Big Plastic is working to block progress on laws to regulate plastic pollution. Here’s how CLF and our allies are fighting back.
Big Beverage companies drive the global plastic pollution crisis, thanks to the single-use bottles in which they sell their beverages. They also do everything they can to maintain the status quo by sabotaging efforts to reform our recycling systems. That’s why we’re exposing Big Beverage’s playbook – because we can no longer afford to let them avoid responsibility while we drown in plastic pollution.
“For decades, the beverage industry has done everything in its power to keep our failed recycling systems in place and prevent new solutions,” said Kirstie Pecci, Director of CLF’s Zero Waste Project. “Most bottles and cans in the U.S. still end up buried in landfills, burned in incinerators, or littering our communities. We must hold Big Beverage accountable for the mess it’s made and invest in real solutions for bottle and can recycling.”
Over the past few years, recycling prices across the U.S. have soared, with some cities and towns now spending millions of dollars on their programs. To understand the financial burden our communities are facing, I spent the better part of last year collecting recycling data from Massachusetts cities and towns. Here’s what I learned.
Connecticut’s updated bottle bill is both a step forward and a step back. We break down the good, the bad, and the ugly of the new legislation.
“Our legislators had the opportunity to pass a strong bill to reduce waste, increase recycling rates and slash pollution in our communities,” said Kevin Budris, Zero Waste Attorney at CLF. “While this bill includes some important updates, it’s not nearly as strong as it should have been. At the eleventh hour, legislators have handed the beverage industry the keys to the state’s bottle return system and significantly compromised the effectiveness of the legislation.”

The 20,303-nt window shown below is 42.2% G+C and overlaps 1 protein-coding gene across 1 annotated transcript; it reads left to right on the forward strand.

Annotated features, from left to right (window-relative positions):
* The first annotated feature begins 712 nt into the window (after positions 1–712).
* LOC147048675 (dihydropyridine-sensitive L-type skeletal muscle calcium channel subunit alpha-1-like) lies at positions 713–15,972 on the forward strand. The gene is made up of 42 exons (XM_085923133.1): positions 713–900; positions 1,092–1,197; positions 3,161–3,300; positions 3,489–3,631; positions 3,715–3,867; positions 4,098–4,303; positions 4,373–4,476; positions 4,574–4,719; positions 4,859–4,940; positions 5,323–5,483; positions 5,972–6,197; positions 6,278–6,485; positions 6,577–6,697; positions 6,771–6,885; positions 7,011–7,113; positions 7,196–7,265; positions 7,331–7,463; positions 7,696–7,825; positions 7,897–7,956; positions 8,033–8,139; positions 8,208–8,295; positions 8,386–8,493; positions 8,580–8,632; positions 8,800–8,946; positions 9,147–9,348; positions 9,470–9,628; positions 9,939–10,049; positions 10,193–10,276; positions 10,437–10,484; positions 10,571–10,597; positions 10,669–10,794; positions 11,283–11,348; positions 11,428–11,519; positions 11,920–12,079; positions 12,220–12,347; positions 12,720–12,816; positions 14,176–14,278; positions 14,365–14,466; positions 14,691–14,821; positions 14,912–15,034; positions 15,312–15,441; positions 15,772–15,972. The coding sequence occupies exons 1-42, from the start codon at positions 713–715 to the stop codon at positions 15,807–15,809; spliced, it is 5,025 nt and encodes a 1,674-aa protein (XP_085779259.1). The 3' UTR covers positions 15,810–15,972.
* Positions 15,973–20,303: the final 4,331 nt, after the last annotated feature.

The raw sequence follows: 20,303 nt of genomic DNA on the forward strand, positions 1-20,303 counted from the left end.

“Updating Vermont’s bottle bill is a win-win for our communities and our environment,” said Jen Duggan, Vice President & Director of CLF Vermont. “These changes to the bottle bill will result in less climate pollution and waste in our landfills, more green jobs, and millions of dollars for the state’s clean water fund. Passing this legislation into law is just plain common sense.”
Is the systemic idea of Zero Waste actually possible? Yes! But to do so, we need to stop looking at Zero Waste as just a lifestyle and start looking at it as a strategic concept for managing our waste – and tackling the trash crisis.
At the outset of the COVID-19 pandemic, staffing concerns caused many New England states with bottle return programs to temporarily stop enforcing collection requirements at grocery stores, supermarkets, and liquor shops. Connecticut was among the states pressing pause on bottle bill enforcement. But as of May 20, the state’s Department of Energy and Environmental Protection (DEEP) has reinstated bottle collection requirements at these retail sites.
“Public health must always be the primary concern,” said Kirstie Pecci, Director of the Zero Waste Project at CLF. “However, the scientific community has made it clear that the risk of transmitting the virus by touching a bag or bottle is almost nonexistent. Allowing reusable bags and resuming bottle deposits will keep tons of plastic out of landfills or incinerators and stop it from further polluting our land and air.”